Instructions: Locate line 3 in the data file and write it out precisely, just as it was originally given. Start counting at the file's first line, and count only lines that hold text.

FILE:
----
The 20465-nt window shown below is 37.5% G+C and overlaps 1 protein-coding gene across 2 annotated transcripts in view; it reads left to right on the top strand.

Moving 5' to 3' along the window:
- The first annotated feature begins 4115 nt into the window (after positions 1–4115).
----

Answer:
- The first annotated feature begins 4115 nt into the window (after positions 1–4115).